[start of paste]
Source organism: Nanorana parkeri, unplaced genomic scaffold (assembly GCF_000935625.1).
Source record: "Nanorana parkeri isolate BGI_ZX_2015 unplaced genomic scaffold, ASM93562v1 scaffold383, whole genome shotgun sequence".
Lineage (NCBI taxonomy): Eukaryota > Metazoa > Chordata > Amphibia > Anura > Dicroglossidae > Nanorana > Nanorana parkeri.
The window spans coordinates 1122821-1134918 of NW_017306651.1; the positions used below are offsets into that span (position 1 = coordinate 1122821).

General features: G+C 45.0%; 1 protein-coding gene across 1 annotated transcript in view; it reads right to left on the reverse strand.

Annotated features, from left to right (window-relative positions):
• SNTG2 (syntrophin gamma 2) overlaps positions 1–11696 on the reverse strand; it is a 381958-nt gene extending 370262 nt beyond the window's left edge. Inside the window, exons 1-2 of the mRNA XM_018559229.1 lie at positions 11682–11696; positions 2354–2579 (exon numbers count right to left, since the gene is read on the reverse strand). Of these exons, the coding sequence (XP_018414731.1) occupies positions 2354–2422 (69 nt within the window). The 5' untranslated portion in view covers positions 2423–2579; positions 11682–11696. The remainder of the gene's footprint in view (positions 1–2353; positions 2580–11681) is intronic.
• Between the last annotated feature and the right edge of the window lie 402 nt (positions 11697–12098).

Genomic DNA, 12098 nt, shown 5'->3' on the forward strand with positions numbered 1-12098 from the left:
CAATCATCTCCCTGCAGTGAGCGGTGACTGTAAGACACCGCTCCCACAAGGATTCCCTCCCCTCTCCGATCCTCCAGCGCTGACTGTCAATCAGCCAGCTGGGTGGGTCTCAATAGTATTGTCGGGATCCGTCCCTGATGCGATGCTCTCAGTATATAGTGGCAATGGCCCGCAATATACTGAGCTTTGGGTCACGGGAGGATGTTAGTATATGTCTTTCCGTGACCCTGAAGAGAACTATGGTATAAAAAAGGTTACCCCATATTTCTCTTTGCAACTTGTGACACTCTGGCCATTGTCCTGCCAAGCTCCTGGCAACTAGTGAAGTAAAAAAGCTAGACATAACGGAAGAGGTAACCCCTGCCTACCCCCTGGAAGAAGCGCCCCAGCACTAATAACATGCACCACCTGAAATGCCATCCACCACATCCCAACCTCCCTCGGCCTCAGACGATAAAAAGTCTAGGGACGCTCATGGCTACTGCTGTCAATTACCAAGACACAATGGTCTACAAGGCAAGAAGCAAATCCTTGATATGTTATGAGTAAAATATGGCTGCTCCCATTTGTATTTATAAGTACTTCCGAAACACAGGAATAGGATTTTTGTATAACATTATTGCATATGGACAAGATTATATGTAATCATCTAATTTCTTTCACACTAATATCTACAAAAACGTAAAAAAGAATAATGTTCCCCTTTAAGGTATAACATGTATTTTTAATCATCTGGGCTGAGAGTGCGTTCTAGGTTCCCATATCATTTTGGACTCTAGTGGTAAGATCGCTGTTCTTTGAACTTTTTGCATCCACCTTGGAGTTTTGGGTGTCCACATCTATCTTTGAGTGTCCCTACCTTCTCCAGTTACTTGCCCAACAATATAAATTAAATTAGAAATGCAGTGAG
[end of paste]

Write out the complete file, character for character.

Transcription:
Source organism: Nanorana parkeri, unplaced genomic scaffold (assembly GCF_000935625.1).
Source record: "Nanorana parkeri isolate BGI_ZX_2015 unplaced genomic scaffold, ASM93562v1 scaffold383, whole genome shotgun sequence".
Lineage (NCBI taxonomy): Eukaryota > Metazoa > Chordata > Amphibia > Anura > Dicroglossidae > Nanorana > Nanorana parkeri.
The window spans coordinates 1122821-1134918 of NW_017306651.1; the positions used below are offsets into that span (position 1 = coordinate 1122821).

General features: G+C 45.0%; 1 protein-coding gene across 1 annotated transcript in view; it reads right to left on the reverse strand.

Annotated features, from left to right (window-relative positions):
• SNTG2 (syntrophin gamma 2) overlaps positions 1–11696 on the reverse strand; it is a 381958-nt gene extending 370262 nt beyond the window's left edge. Inside the window, exons 1-2 of the mRNA XM_018559229.1 lie at positions 11682–11696; positions 2354–2579 (exon numbers count right to left, since the gene is read on the reverse strand). Of these exons, the coding sequence (XP_018414731.1) occupies positions 2354–2422 (69 nt within the window). The 5' untranslated portion in view covers positions 2423–2579; positions 11682–11696. The remainder of the gene's footprint in view (positions 1–2353; positions 2580–11681) is intronic.
• Between the last annotated feature and the right edge of the window lie 402 nt (positions 11697–12098).

Genomic DNA, 12098 nt, shown 5'->3' on the forward strand with positions numbered 1-12098 from the left:
CAATCATCTCCCTGCAGTGAGCGGTGACTGTAAGACACCGCTCCCACAAGGATTCCCTCCCCTCTCCGATCCTCCAGCGCTGACTGTCAATCAGCCAGCTGGGTGGGTCTCAATAGTATTGTCGGGATCCGTCCCTGATGCGATGCTCTCAGTATATAGTGGCAATGGCCCGCAATATACTGAGCTTTGGGTCACGGGAGGATGTTAGTATATGTCTTTCCGTGACCCTGAAGAGAACTATGGTATAAAAAAGGTTACCCCATATTTCTCTTTGCAACTTGTGACACTCTGGCCATTGTCCTGCCAAGCTCCTGGCAACTAGTGAAGTAAAAAAGCTAGACATAACGGAAGAGGTAACCCCTGCCTACCCCCTGGAAGAAGCGCCCCAGCACTAATAACATGCACCACCTGAAATGCCATCCACCACATCCCAACCTCCCTCGGCCTCAGACGATAAAAAGTCTAGGGACGCTCATGGCTACTGCTGTCAATTACCAAGACACAATGGTCTACAAGGCAAGAAGCAAATCCTTGATATGTTATGAGTAAAATATGGCTGCTCCCATTTGTATTTATAAGTACTTCCGAAACACAGGAATAGGATTTTTGTATAACATTATTGCATATGGACAAGATTATATGTAATCATCTAATTTCTTTCACACTAATATCTACAAAAACGTAAAAAAGAATAATGTTCCCCTTTAAGGTATAACATGTATTTTTAATCATCTGGGCTGAGAGTGCGTTCTAGGTTCCCATATCATTTTGGACTCTAGTGGTAAGATCGCTGTTCTTTGAACTTTTTGCATCCACCTTGGAGTTTTGGGTGTCCACATCTATCTTTGAGTGTCCCTACCTTCTCCAGTTACTTGCCCAACAATATAAATTAAATTAGAAATGCAGTGAG